Life is different for the people who live in the Floating Village of Chong Khneas outside of Siem Reap, Cambodia.
A visit here is not soon forgotten – the architecture, the lifestyle and the friendly villagers make for an incredible experience, all you have to do is find a Tuk Tuk driver in Siem Reap who will take you over to the village shore for a reasonable rate (put on your best negotiating face because the starting rate for a 45 minute drive will not come cheap).
After you reach the shore, you will have to pay for a ticket on a boat that will tour you around. Eager tourists are to blame for the heavily inflated boat ride prices, but at this point, the high prices are inevitable (Cambodia is notorious for exploiting tourist curiosity) and luckily still affordable by North American standards.
Tuk Tuk drivers assume the role of tour guide as they try to solicit tourists who are intrigued by the sounds of visiting a remote village on the water. Luckily for the fare-hungry drivers, most tourists cannot pass up the opportunity to catch a glimpse of such a different way of life – after all, who wouldn’t want to see an entire community made up of wood structures that are teetering on stilts over the Tonle Sap by boat?
Houses, temples and shops are constructed out of wood boards and stand a couple of metres above the water’s surface. The Tonle Sap stretches far and wide – it is actually the largest lake in all of Southeast Asia – and supplies the 1300 houseboats in the community with freshwater, fish and one giant recreational swimming pool.
The homes in Chong Khneas are beautifully painted and fully functional – they have makeshift “driveways” with boats tethered to poles, ladders that lead up to the indoor living space and a storage deck for cows and chickens that is suspended beneath the house ( but still above the water).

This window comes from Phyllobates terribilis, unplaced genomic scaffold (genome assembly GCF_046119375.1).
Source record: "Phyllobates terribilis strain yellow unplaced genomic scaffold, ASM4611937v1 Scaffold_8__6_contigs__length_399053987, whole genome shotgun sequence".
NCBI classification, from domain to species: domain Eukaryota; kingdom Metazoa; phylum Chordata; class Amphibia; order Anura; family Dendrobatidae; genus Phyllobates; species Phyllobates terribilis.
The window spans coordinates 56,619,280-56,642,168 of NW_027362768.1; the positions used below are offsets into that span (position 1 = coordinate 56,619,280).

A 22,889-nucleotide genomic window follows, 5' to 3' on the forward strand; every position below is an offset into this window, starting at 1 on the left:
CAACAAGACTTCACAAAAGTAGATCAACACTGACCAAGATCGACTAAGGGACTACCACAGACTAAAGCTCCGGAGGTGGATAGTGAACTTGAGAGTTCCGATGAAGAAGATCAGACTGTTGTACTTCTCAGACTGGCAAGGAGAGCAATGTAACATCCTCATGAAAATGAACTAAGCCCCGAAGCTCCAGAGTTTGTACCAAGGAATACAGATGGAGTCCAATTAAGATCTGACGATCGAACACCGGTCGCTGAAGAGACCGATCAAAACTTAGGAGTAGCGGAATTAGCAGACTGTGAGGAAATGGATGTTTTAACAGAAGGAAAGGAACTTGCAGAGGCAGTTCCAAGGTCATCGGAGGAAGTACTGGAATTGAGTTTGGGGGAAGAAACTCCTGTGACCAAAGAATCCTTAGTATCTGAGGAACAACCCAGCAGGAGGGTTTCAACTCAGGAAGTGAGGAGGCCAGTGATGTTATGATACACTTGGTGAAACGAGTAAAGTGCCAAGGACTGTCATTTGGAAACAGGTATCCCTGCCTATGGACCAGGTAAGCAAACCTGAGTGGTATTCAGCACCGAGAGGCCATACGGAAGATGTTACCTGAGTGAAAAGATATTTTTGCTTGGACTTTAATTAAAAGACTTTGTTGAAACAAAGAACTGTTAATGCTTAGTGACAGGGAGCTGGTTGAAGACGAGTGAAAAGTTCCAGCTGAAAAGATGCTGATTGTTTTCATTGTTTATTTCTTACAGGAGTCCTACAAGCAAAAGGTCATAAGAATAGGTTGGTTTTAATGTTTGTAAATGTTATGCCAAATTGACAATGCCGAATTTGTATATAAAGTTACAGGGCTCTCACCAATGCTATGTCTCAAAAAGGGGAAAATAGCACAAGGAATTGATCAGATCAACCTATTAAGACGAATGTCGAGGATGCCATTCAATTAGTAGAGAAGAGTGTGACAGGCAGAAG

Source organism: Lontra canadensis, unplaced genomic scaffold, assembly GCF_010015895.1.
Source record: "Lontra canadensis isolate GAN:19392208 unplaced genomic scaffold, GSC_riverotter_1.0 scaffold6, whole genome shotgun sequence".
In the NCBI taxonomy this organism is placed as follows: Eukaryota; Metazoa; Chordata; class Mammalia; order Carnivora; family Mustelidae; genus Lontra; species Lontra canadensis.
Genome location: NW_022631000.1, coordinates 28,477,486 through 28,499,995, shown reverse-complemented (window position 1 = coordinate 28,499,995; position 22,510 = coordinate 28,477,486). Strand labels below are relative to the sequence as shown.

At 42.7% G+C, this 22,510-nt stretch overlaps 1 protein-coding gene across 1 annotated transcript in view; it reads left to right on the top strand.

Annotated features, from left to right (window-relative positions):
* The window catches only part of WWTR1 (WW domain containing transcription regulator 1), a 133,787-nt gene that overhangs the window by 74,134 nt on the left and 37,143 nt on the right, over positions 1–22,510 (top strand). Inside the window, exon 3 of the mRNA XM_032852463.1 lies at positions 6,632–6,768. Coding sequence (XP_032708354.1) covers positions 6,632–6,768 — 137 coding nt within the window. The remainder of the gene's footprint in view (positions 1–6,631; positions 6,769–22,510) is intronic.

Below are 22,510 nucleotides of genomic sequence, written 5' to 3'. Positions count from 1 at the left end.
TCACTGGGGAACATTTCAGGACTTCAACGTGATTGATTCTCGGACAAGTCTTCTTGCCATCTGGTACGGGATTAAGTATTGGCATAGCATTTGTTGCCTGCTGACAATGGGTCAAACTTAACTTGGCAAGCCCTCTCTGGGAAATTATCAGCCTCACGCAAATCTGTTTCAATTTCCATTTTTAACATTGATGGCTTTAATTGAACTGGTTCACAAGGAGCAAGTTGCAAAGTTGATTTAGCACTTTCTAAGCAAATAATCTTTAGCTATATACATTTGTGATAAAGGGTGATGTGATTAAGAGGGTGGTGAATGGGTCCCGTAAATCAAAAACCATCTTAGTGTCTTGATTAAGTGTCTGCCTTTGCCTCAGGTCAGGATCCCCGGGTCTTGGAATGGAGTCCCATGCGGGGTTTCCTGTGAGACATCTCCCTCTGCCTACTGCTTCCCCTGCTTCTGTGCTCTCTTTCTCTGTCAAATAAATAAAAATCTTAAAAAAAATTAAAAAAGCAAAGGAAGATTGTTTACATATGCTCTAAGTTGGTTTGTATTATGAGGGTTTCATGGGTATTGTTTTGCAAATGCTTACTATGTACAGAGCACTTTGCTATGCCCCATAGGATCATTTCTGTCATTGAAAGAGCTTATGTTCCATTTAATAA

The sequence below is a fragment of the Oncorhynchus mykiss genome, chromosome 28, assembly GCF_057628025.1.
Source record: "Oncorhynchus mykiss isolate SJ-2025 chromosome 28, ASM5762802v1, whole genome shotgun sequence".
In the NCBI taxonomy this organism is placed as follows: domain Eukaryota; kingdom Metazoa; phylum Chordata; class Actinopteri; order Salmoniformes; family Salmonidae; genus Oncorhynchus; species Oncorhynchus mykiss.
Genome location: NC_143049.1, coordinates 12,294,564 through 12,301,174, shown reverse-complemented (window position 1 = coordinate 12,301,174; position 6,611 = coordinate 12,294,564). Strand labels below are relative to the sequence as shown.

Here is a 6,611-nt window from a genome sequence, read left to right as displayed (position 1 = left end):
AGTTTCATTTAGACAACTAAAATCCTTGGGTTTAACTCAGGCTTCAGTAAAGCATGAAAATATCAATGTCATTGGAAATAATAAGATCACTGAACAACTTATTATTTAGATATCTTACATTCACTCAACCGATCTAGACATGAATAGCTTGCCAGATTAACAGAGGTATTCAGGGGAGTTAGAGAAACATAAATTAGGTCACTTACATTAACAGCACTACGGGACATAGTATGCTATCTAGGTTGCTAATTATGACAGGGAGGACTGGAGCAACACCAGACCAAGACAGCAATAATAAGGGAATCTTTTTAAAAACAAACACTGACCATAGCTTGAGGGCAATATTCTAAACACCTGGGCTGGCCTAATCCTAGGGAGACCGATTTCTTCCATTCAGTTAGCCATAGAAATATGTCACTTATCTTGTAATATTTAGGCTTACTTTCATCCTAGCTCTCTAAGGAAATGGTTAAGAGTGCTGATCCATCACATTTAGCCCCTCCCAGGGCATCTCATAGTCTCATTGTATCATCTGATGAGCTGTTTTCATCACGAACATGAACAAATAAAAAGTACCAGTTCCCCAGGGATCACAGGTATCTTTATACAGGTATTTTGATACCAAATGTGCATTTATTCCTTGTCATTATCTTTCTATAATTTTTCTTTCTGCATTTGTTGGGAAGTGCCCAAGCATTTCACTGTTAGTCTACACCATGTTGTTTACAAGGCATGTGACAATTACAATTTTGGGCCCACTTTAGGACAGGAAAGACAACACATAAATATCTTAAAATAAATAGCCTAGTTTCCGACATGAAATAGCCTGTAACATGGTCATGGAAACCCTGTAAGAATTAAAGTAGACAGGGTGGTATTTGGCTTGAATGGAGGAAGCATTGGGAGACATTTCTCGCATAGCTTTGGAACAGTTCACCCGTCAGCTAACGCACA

It’s quite rare to see the trees and shrubs that grow right out of the water – if it weren’t for the deliberately elevated houses, one would think the area had been flooded. It’s a surreal sight to say the least, but it’s nothing more than everyday life as usual for the Chong Khneas community.
The drive over to the Floating Village is just as memorable as the village itself, especially since you will likely cross paths with more smiling children walking along the side of a dusty gravel road than you can count. My experience with children in Cambodia up until I visited the Floating Village had been really sad – all of them in the main tourist areas of Phnom Penh and Siem Reap had approached me begging (literally, tugging on my clothing) for money, food, books, jewelry…anything that they could eat or sell. It is heart-breaking not to be able to give money to a single child in a group of 20 kids that seems to turn into a group of 30 kids within a matter of minutes; but despite the poverty and harsh living conditions, the children of Chong Khneas will wave excitedly as you drive by and put on their best I-know-how-to-scream-’hello’-in-English show. It’s a beautiful (and equally heart wrenching) scene. You will be tempted to jump out of the Tuk Tuk and hug them all…which is no problem because they will all want to hug you too.
A visit to the Floating Village is particularly memorable during the Water Festival season. There are various water festivals celebrated in various parts of Cambodia throughout the year, but the most famous takes place in Phnom Penh during October and November. The festival marks the end of the rainy season when the flooded Mekong River finally redistributes its water back out to connected river arteries – including the Tonle Sap – and the fishing season commences. In Chong Khneas, you will see children by the boatloads engaging in one giant water-fight on the lake.
They playfully attack each other with large buckets and plastic bags full of water (Cambodia’s version of the water balloon) all in the name of fun. The sounds of deep-belly laughter bounce off the lake and fill the air with genuine sounds of happiness. Even the local monks and novices participate in the celebration – it’s a strange albeit wonderful sight to witness a saffron-robed monk pelt a dripping wet opponent in a nearby tin boat with a water bomb.
It’s refreshing to witness such happiness in a country that is afflicted with the scars of recent genocide (even if it is naive to believe that the temporary laughter is indicative of emotional repair). The pain and suffering of the people of Cambodia knows no boundaries, and yet, most of the people are strong in spirit and determined to persevere in rebuilding a country that is safe, just and stable.